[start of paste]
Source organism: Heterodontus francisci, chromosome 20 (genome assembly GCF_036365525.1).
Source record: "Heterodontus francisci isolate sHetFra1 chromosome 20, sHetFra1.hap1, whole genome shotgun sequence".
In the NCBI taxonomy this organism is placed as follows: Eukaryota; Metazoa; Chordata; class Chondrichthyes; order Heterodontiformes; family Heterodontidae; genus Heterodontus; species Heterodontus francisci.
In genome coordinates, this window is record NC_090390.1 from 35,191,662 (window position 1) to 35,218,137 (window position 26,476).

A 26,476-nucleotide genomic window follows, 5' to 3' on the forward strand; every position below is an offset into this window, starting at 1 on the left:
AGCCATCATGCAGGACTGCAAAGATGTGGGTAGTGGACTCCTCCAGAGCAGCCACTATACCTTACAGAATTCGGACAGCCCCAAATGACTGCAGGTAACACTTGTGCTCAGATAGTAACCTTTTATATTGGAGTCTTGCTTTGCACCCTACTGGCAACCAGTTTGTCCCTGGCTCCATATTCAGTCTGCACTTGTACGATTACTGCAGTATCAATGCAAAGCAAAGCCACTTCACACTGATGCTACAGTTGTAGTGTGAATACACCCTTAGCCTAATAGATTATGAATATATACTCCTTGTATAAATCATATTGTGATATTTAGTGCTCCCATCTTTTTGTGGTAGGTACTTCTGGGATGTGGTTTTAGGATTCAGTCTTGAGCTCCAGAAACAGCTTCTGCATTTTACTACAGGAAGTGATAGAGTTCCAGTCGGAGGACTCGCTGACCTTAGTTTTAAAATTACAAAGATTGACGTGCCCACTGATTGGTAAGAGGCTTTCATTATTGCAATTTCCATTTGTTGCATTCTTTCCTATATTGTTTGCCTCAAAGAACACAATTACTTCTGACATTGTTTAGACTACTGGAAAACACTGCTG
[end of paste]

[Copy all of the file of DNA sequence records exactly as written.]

Source organism: Heterodontus francisci, chromosome 20 (genome assembly GCF_036365525.1).
Source record: "Heterodontus francisci isolate sHetFra1 chromosome 20, sHetFra1.hap1, whole genome shotgun sequence".
In the NCBI taxonomy this organism is placed as follows: Eukaryota; Metazoa; Chordata; class Chondrichthyes; order Heterodontiformes; family Heterodontidae; genus Heterodontus; species Heterodontus francisci.
In genome coordinates, this window is record NC_090390.1 from 35,191,662 (window position 1) to 35,218,137 (window position 26,476).

A 26,476-nucleotide genomic window follows, 5' to 3' on the forward strand; every position below is an offset into this window, starting at 1 on the left:
AGCCATCATGCAGGACTGCAAAGATGTGGGTAGTGGACTCCTCCAGAGCAGCCACTATACCTTACAGAATTCGGACAGCCCCAAATGACTGCAGGTAACACTTGTGCTCAGATAGTAACCTTTTATATTGGAGTCTTGCTTTGCACCCTACTGGCAACCAGTTTGTCCCTGGCTCCATATTCAGTCTGCACTTGTACGATTACTGCAGTATCAATGCAAAGCAAAGCCACTTCACACTGATGCTACAGTTGTAGTGTGAATACACCCTTAGCCTAATAGATTATGAATATATACTCCTTGTATAAATCATATTGTGATATTTAGTGCTCCCATCTTTTTGTGGTAGGTACTTCTGGGATGTGGTTTTAGGATTCAGTCTTGAGCTCCAGAAACAGCTTCTGCATTTTACTACAGGAAGTGATAGAGTTCCAGTCGGAGGACTCGCTGACCTTAGTTTTAAAATTACAAAGATTGACGTGCCCACTGATTGGTAAGAGGCTTTCATTATTGCAATTTCCATTTGTTGCATTCTTTCCTATATTGTTTGCCTCAAAGAACACAATTACTTCTGACATTGTTTAGACTACTGGAAAACACTGCTG